Defamed duo seek damages from ABC

Sydney, Australia - A biologist and a well-known mountaineer are seeking compensation from the ABC after the national broadcaster was found to have defamed them by implying they were setting up a cult.

In 2003 a NSW Supreme Court jury found an ABC Four Corners program aired in 1995 had defamed biologist Jeremy Griffith and Mount Everest conqueror and author Tim Macartney-Snape.

Mr Griffith and Mr Macartney-Snape are co-directors of an organisation called Foundation for Humanity's Adulthood (FHA), which was formed around Mr Griffith's work and ideas on the human condition.

Four Corners was found to have defamed Mr Griffith by implying that his work as a scientist was of such a poor standard that it had no support from the scientific community.

The jury also found Mr Macartney-Snape was defamed by the implication he had deceived schools that invited him to talk about Mt Everest by exploiting the occasion to promote Mr Griffith's ideas.

The program's guest producer, Reverend David Millikan, was also successfully sued by the pair.

A four-week hearing to determine defences and damages began on Wednesday in the NSW Supreme Court.

Barrister for Mr Griffith and Mr Macartney-Snape, Kieran Smark, said the evidence would show Dr Millikan and the ABC set out to present his clients as being in the process of forming a cult.

"There are two great strains of malice (in this case) - both in the way the program was assembled, and also Dr Millikan's evident desire ... to capture Mr Griffith and Mr Macartney-Snape in a way which permit them to be portrayed as in the early stages of setting up a cult," he said.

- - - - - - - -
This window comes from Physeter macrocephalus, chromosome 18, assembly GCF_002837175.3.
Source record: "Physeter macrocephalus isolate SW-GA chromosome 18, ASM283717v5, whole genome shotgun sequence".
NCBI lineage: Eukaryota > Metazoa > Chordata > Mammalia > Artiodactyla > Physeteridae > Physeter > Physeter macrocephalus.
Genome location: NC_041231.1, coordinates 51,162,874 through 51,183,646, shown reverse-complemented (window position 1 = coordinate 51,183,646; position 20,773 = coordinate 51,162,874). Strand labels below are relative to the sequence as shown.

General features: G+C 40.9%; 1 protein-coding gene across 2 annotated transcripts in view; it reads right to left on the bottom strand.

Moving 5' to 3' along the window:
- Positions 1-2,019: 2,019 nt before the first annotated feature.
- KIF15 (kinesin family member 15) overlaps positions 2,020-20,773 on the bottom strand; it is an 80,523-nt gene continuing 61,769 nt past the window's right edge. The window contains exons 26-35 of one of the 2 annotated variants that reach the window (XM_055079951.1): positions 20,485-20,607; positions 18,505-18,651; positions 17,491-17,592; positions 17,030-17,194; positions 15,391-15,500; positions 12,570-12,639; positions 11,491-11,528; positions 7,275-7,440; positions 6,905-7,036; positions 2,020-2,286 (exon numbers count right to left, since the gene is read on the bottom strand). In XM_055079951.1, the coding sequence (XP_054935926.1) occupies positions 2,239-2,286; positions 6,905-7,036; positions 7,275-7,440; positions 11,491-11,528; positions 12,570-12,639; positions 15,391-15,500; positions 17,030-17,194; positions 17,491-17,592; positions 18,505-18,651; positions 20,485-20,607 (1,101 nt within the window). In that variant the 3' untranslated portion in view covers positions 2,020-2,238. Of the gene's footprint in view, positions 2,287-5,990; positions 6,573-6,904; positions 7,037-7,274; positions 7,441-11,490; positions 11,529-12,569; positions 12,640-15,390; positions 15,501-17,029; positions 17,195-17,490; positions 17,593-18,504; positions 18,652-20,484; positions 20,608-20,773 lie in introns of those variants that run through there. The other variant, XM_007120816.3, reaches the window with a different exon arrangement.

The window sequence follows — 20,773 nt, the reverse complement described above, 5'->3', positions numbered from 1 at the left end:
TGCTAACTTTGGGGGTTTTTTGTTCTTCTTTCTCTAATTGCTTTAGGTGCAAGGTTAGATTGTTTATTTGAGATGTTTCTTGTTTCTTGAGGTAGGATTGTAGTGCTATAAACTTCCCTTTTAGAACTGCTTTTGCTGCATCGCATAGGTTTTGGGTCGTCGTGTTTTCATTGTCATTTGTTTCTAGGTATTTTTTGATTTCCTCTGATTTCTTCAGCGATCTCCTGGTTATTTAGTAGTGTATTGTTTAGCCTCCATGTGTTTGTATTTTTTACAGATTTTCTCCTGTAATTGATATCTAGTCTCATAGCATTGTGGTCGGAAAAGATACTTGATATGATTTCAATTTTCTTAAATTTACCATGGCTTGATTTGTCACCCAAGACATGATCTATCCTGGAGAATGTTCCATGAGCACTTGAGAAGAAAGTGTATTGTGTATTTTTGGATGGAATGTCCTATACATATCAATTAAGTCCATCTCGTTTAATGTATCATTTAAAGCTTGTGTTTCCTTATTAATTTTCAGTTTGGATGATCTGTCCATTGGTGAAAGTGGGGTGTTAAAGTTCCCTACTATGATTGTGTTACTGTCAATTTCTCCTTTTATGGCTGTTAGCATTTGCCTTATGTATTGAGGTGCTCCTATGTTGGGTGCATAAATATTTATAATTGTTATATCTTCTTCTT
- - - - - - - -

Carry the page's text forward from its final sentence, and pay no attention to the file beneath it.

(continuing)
Mr Smark said this was evident in a letter Dr Millikan sent to Four Corners producer Ian Carroll, in which he wrote: "There is no question in my mind that he (Mr Griffith) in the early stages of starting up a cult.

"He has the fanaticism, the hatred of opposing forces ... "

Mr Smark said certain interviews and talks shown in the documentary had been edited in a way which altered their meaning.

He said the program included 15 seconds of footage taken from a 90-minute talk Mr Griffith gave in which he turned to the camera and said "f**king kill him, f**king kill him".

"The excerpt ... is used repeatedly. It's used at the outset of the program and again through the program," Mr Smark said.

But Mr Smark said the matter Mr Griffith was referring to at the time was unrelated to the subject of the talk.

"It was a passage which Dr Millikan and (Four Corners producer) Deborah Masters must have known was in no way representative of the talk as a whole, nor was it even on the subject matter of the talk," he said.

The hearing before Justice David Kirby continues.